Hey, I got a great example here. You know what? Michael Gerson. He’s a former speechwriter for Bush 43. He’s a columnist now at the Washington Post, and he’s got a piece here, “Making economic advancement realistic.” And let me give you a couple pull quotes from this piece. One is, “Growth is one thing, but it is not enough where a personal benefit from growth is not assured.” Now, ostensibly, Gerson is one of us, and ostensibly, theoretically, Gerson is a capitalist, and theoretically, Gerson believes in the concepts of capitalism, that economic growth is how you benefit the vast majority of the people.
But now he’s established a caveat here in terms of his recipe for what the Republicans need to do. Growth is one thing, and growth is fine, but it is not enough where a personal benefit from growth is not assured. And then this. “The Republicans’ task is to make capitalism work for everyone.” Now, let me really get controversial. Some people, after I say this, are gonna wish I hadn’t. And, see, this is the rub. There is not yet ever been the person or the government or the system who can guarantee that everybody personally benefits at all times throughout their lives. It’s not possible. The only person that can do that is the person.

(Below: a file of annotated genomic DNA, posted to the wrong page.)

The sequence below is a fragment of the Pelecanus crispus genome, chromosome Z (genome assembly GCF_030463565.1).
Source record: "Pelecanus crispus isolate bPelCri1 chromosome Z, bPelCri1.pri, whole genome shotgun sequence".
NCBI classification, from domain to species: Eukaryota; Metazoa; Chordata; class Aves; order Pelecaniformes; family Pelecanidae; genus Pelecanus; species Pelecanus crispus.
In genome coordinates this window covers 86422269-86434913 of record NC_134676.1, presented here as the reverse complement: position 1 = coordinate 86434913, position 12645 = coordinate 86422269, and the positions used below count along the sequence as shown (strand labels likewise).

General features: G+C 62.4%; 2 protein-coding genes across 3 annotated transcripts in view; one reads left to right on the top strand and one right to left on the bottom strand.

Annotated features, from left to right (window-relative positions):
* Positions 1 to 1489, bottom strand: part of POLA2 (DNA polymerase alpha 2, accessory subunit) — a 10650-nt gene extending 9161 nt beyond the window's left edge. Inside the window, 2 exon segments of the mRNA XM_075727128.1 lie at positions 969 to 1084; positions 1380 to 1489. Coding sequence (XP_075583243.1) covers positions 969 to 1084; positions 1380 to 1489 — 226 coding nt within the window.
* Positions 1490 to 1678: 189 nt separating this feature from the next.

But Gerson is saying that the challenge or the task of the Republicans is to come up with a version of capitalism that assures people of a benefit from economic growth. If the economy’s growing, and people don’t benefit from it, then what good is it? That’s his point. I fervently disagree with this, lest there’s any doubt. But it’s this next one. “The Republicans’ task is to make capitalism work for everyone.” Nothing works for everyone. And there’s that word again, “work.” The GOP’s task is to make capitalism work for everyone. Stop and think, now. Is that even possible? Is there a system, is there a person, is there a government, is there a place where whatever is going on works for everyone?
Let’s look at domestic oil prices. When domestic oil prices fall, you would say that that’s working for the consumer, because the price of energy declines, because if the price of oil declines, the price of oil products are going to decline. Well, that ain’t working for the oil producer. And, in fact, this actually happened in the seventies. I don’t know how well people remember. The seventies is one of these decades that a whole bunch of garbage happened, not very many people remember it. But it was bad.Continue reading on www.rushlimbaugh.com